stronomy and, after much deliberation, he presented a heliocentric world view: the sun was the centre around which the earth and other planets revolved. Brahe, in his turn, made observations through a large observatory; after observing a nova and a comet, he also decided that the old world view was incorrect. However, he propounded that all the planets except the earth moved around the sun and that these, in turn, moved around the earth. Kepler, who was Brahe’s student, took his teacher’s research further and made findings that supported a heliocentric view of the solar system. It was, however, Galileo who, by observing the galaxy through his telescope and coming to the conclusion that the stellar bodies did not move around the earth, popularized the Copernican theory.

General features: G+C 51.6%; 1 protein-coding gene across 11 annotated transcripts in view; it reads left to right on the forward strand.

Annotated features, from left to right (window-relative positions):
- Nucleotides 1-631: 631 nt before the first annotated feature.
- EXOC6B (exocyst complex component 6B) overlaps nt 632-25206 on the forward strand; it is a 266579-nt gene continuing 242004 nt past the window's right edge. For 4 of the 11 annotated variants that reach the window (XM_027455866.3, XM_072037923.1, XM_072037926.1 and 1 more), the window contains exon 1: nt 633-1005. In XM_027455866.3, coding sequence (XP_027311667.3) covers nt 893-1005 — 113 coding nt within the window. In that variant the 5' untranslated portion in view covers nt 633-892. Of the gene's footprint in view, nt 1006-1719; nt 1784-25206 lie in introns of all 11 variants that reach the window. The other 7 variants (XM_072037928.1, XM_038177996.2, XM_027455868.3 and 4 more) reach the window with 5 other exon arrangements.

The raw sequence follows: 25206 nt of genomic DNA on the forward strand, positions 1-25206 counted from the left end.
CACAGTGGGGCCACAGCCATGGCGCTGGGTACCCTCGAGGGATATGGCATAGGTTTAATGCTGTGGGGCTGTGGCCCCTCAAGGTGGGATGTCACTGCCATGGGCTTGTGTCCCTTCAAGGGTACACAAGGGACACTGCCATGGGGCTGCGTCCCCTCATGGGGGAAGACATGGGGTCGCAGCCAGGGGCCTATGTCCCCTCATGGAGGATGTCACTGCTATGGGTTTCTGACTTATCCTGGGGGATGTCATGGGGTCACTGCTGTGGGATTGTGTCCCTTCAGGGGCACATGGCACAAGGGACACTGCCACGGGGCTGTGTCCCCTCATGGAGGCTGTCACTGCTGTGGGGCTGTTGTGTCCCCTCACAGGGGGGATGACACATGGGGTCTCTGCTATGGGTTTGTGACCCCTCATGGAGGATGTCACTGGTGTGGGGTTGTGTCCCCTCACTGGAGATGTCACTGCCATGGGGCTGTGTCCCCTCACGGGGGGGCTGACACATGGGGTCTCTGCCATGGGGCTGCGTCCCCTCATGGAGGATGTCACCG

The Roman Catholic Church did not pay much attention to Copernicus, as they did not think his findings could damage their worldview. When the Church saw Copernican heliocentric theory being promoted and popularized in the masses by Galileo, it warned him to abstain and later forced him to recant. The Church held the doctrine that the earth was the centre of the universe, both physically and spiritually; the new scientific discoveries laid false this theory and were in direct contrast to the scriptures, that is why the Church felt threatened by their dissemination.
The Hermetic beliefs stipulated that there was a universal spirit present in all objects, and that this universal spirit was evident therein. This belief was also held by Kepler, and it was because of it that Kepler studied planetary motion – so that he could discover a unifying spirit. Moreover, Paracelsus was an alchemist, and he built his theories upon the ideas stipulated by the ideas propounded by alchemy. He theorized that all matter was made up of three principles – salt, sulfur and mercury – as opposed to earth, fire, water and air as traditional alchemy laid down. He also digressed from traditional alchemy by denying